Love, Simon got me out of the house and into a movie seat with a bucket of popcorn on my lap, something not high up on my list of favorites. I'm a firm believer in waiting till a movie comes on iTunes to watch it, but I couldn't resist the opening night showing. I'm glad I went.
Based on the book and the commercials, I was pretty confident I was going to love the movie. Though movie adaptions have a tendency to disappoint, Love, Simon keeps it together with a stellar cast and a script that understands the importance of respecting the source material. The movie blends seamlessly with the book, giving readers a fulfilling visual experience.
The casting, though is Simon's secret sauce. Nick Robinson embodies Simon perfectly. He's charismatic and hilarious while also portraying the inner struggles that make up so much of Simon vs. The Homosapien's Agenda perfectly. But, while I had expected to love Robinson's performance, Abby, portrayed by Alexandra Shipp, made the movie for me. While I liked Abby's bright, outgoing personality in the book, Shipp brought her to a new level. She shined bright on the screen.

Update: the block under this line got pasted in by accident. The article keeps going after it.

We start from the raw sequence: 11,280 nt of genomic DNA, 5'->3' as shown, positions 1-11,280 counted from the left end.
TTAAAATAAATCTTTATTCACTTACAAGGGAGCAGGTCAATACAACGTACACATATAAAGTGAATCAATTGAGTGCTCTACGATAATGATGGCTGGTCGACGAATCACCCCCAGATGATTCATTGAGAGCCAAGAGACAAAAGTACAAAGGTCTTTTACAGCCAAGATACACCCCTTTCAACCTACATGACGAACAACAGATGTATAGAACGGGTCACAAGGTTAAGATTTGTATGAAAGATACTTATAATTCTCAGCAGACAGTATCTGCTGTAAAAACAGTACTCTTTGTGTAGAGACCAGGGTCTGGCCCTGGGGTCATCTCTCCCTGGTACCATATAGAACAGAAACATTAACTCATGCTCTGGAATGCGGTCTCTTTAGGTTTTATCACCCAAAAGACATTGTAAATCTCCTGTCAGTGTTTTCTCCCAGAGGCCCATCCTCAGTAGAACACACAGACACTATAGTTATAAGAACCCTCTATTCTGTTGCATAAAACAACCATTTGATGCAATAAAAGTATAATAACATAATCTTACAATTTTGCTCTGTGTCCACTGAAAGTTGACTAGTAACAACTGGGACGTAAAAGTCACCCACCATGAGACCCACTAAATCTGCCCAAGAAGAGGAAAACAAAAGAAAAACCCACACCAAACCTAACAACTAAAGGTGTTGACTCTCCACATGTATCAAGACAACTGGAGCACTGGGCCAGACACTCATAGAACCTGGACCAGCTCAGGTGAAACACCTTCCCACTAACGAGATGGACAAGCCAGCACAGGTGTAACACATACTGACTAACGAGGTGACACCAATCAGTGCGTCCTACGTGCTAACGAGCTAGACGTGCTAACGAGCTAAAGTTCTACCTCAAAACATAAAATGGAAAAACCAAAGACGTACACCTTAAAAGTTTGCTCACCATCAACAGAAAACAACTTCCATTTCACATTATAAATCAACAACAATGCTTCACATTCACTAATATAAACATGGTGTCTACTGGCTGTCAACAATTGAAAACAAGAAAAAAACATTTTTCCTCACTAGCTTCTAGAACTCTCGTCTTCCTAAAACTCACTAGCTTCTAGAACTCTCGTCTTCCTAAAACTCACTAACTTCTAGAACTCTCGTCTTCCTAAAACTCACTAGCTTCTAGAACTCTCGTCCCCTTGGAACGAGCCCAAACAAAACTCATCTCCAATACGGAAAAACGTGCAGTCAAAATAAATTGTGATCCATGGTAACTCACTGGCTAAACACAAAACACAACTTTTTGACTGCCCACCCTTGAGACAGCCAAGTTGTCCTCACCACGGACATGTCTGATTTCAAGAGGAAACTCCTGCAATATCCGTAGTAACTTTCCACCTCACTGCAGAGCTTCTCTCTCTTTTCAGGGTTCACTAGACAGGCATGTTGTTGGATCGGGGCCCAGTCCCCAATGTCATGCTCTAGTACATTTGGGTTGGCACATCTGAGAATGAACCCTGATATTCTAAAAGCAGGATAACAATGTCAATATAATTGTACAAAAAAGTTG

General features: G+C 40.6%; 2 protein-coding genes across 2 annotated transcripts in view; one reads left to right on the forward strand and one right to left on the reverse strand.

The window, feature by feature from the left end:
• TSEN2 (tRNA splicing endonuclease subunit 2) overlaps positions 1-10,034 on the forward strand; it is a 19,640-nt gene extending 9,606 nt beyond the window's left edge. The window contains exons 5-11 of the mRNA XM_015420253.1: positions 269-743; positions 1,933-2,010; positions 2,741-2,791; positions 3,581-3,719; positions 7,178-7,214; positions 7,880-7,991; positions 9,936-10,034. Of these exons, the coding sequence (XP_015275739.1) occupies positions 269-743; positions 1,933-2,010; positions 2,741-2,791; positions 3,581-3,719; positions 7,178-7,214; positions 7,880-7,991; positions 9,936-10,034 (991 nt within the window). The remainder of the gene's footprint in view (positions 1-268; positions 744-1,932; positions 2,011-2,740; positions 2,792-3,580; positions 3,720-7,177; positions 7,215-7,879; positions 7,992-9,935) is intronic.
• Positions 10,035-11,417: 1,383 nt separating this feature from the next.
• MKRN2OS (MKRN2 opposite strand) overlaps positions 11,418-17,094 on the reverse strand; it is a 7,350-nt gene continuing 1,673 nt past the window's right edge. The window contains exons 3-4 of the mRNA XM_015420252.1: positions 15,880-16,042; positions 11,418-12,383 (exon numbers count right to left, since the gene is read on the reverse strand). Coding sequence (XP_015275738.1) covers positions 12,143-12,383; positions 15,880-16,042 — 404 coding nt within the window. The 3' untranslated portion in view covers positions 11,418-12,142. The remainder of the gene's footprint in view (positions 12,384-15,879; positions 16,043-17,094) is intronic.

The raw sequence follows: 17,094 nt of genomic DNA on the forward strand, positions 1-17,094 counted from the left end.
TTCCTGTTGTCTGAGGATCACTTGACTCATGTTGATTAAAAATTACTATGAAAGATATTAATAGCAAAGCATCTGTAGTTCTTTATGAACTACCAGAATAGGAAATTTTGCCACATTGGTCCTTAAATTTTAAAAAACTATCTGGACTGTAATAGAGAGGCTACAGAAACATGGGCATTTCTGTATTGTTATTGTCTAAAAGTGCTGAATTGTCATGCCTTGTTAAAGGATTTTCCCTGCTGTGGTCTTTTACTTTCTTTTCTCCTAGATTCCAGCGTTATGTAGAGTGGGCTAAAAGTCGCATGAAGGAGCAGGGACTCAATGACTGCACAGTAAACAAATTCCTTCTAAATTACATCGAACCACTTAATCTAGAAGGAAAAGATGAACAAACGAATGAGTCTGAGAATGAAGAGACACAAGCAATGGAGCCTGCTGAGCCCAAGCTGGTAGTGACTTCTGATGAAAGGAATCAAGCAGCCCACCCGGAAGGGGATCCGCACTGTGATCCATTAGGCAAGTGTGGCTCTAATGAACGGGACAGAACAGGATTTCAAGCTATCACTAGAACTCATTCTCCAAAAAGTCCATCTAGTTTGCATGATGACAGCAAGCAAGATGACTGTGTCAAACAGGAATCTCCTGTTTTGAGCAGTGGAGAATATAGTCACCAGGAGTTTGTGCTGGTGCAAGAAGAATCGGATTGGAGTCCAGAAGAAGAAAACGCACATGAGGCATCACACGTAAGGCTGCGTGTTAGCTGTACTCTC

Love, Simon is the perfect new edition the decades worth of notable high school movies, but it also holds a special place. Many of these classic movies it stands beside are tinged with homophobia and racism. I love that Simon can mark a turning point with the genre with its diverse cast and a story about a gay teen getting to succeed in the end.
It was evident that everyone in the almost exclusively teenage audience loved it by the clapping and cheering at the end. And that is special because Love, Simon really feels like the movie made for my generation, exploring what high school is like now. But I also think that it's important that everyone go see this movie because Love, Simon has a real opportunity to build empathy while we laugh, cry, swoon, and cheer with Simon as he takes his stab at navigating this crazy world we live in.